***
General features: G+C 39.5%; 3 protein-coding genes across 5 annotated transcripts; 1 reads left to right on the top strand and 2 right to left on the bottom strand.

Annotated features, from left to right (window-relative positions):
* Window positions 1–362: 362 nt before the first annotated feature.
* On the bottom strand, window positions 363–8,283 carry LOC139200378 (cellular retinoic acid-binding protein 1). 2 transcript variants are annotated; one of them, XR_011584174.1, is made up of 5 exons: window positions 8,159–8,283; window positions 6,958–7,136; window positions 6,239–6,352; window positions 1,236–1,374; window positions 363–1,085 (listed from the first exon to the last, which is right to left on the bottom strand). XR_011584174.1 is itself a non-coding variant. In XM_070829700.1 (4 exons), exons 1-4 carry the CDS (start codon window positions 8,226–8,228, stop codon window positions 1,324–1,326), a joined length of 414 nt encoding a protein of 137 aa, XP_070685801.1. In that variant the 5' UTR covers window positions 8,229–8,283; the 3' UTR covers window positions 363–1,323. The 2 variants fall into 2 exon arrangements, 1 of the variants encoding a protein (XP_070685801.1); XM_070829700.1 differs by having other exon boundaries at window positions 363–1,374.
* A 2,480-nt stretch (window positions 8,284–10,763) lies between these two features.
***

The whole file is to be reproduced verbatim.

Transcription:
General features: G+C 39.5%; 3 protein-coding genes across 5 annotated transcripts; 1 reads left to right on the top strand and 2 right to left on the bottom strand.

Annotated features, from left to right (window-relative positions):
* Window positions 1–362: 362 nt before the first annotated feature.
* On the bottom strand, window positions 363–8,283 carry LOC139200378 (cellular retinoic acid-binding protein 1). 2 transcript variants are annotated; one of them, XR_011584174.1, is made up of 5 exons: window positions 8,159–8,283; window positions 6,958–7,136; window positions 6,239–6,352; window positions 1,236–1,374; window positions 363–1,085 (listed from the first exon to the last, which is right to left on the bottom strand). XR_011584174.1 is itself a non-coding variant. In XM_070829700.1 (4 exons), exons 1-4 carry the CDS (start codon window positions 8,226–8,228, stop codon window positions 1,324–1,326), a joined length of 414 nt encoding a protein of 137 aa, XP_070685801.1. In that variant the 5' UTR covers window positions 8,229–8,283; the 3' UTR covers window positions 363–1,323. The 2 variants fall into 2 exon arrangements, 1 of the variants encoding a protein (XP_070685801.1); XM_070829700.1 differs by having other exon boundaries at window positions 363–1,374.
* A 2,480-nt stretch (window positions 8,284–10,763) lies between these two features.